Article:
“We’ve heard the rumors that accounting is nerdy and boring,” says an unnamed trade group on its website, as reported in the Financial Times.
Yup, it sure looks that way.
The numbers don’t lie
The Big Four firms couldn’t run away faster from accounting, pretending instead to be generic management consultants. Audit — the practices of using accounting to understand business operations in an objectively reliable way — is responsible for half or more of the revenues at 3 of them and even more if you include tax work (which would be impossible without said auditing capabilities).
Yet the FT story reports that the number of people taking the exam to become accountants (CPAs) dropped by a quarter last year from its total five years’ prior (it was already at a decades-long low) and only half that many have signed up for the test this year.
“As a profession, our ability to protect the public interest could be at risk,“ said a Deloitte exec in the article. Things could get much worse as baby-boomer accountants retire.
The solution, again according to the FT story, includes activities like a trade group that suggests job roles based on zodiac signs on a website that stresses racial and gender diversity. Other responses include positioning the obliteration of accounting jobs by AI as an opportunity for roles that have less to do with numbers.
Zzzz. Like I said, the rumors are true.
There’s a disconnect between the importance of accounting and how its promoted by the major companies that rely on it for oodles of money. A trade group campaign that uses cuddly language to promote accounting as a lifestyle choice can’t hurt, but I don’t think it’s going to help much.
It’s time to rebrand accounting…and I think I have the answer.
Coding the economy
Simply put, accountants write the code that runs businesses and economies. It’s not a metaphor. Equations are algorithms, regulations are programming language structure, and numbers are code. Some people code video games and crypto apps and others do it for EBITDA and fixed asset depreciation. The only meaningful difference when it comes to recruiting is that the former get to do their work in their underwear chugging Mountain Dew in their basements.
Accounting isn’t just the code of business, it’s the only objective and reliable measure of truth. It’s the play-by-play that underpins the color commentary in sports or the wind speed and barometric pressure behind the interpretations of forecasts (those are both metaphors, BTW). It’s the BS meter we can use to vet a company’s claims, put the behavior of markets into perspective, or understand the priorities of a government.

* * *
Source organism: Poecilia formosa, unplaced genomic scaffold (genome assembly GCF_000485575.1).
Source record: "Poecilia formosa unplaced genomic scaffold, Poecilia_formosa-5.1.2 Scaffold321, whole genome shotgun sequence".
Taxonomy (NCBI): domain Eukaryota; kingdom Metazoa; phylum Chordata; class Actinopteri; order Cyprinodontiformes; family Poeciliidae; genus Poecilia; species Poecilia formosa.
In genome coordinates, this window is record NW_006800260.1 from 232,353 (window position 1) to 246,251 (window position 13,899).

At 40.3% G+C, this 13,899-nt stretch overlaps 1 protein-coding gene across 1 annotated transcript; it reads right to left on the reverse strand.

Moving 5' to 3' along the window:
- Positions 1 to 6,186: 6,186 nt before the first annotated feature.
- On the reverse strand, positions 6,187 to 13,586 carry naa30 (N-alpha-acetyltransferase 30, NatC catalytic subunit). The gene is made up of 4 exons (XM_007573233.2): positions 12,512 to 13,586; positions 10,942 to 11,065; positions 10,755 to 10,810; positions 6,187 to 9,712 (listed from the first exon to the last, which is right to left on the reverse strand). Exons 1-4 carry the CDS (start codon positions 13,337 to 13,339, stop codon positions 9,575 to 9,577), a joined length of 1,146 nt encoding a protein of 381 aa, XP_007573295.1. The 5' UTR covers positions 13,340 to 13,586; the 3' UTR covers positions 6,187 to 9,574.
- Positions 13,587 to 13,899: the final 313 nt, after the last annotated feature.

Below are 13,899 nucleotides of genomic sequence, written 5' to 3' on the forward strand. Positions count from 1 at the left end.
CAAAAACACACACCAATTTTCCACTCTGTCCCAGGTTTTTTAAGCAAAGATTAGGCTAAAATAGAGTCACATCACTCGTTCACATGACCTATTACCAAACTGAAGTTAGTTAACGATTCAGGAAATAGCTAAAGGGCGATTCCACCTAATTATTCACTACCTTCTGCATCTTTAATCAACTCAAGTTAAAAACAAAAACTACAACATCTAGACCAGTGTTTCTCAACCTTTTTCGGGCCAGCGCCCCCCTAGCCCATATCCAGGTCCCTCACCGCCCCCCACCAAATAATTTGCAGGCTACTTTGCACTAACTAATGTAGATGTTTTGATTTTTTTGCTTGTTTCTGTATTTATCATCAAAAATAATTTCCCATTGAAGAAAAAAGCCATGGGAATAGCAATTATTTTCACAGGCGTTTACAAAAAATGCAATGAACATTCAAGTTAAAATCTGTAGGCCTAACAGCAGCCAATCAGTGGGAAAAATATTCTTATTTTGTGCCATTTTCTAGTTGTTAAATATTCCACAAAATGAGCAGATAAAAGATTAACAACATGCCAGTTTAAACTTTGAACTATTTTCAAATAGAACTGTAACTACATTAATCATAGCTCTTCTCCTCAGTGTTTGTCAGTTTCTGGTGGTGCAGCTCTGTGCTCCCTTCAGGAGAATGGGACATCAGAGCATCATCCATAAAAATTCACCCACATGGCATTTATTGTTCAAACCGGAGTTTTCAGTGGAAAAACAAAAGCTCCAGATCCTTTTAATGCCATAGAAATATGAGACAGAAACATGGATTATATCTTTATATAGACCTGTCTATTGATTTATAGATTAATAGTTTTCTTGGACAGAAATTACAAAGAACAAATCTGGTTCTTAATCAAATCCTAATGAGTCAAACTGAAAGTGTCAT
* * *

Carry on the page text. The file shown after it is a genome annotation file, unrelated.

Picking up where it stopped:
And, unlike being a CEO or politician, accountants have to pass a difficult, time-consuming, and costly test before they can claim to do their jobs. This imbues them with a significant dose of credibility that many other supposed authoritative voices in our lives lack.
We need that level of veracity in order to take back ESG reporting from the PR people and make it a meaningful measure of our progress on saving the planet (or not). We also need it to make better decisions the next time a Mark Zuckerberg or Travis Kalanick wanna-be promises some infinite benefit with no costs.
Accountants are coders. It’s an immensely cool and important job.
So, how do you rebrand accounting?
First, embrace a purpose: You can’t talk about coding the economy (or maybe it’s the future?) with mushy feel-good language about personality…it’s a calling, a function necessary to the survival of our world and not just to next quarter’s earnings. Becoming an accountant is joining a caste of like-minded individuals who share a commitment to things like integrity, accuracy, and objectivity; they can and should play the role of “reality advisors” where those management consultants and their client counterparts fall short. In the end, accountants don’t just keep score or measure inches of rainfall, they provide the only truths or perceptions that we can all share.
Second, speak boldly. Again, linking a career in accounting to someone’s astrological sign makes about as much sense as associating it with their left-handedness. Accounting drives every business and government decision (or should). It’s serious stuff. Such coders are the “engines of change” for the world’s economies and are thereby focused on all of the major issues we face: climate change, economic and social justice, quality of life. Where are the issue-specific audit initiatives? Where’s the industry-wide program to fix ESG reporting? The profession should be recruiting people who care, not just who want to be entertained…people who can serve more like religious leaders than bureaucrats.
Third, get over the CPA exam. There are a zillion “accounting adjacent” activities that are immensely important and don’t require a CPA certificate. Why aren’t they legitimized with training and formal recognition? Maybe becoming a CPA isn’t the cost of entry into the profession but an early/mid-career goal toward which people can work, learn, and thereby quality (and let them do some of that work in their basements wearing pajamas)? What about finding people who just want to experiment with numbers and challenges? Just visit the AICPA website and your eyes will glaze over (they’re the gatekeepers). Where are the accounting hackathons? What about inventing ways for current employees to participate as guest coders?
Accounting is nerdy and should be that way, just like any other profession that requires study and accountability (lawyers, doctors). The challenge of making it cool requires embracing its deeper purpose and a diversity of practices. Everything else is, well, still pretty boring.
It’s time to rebrand accounting.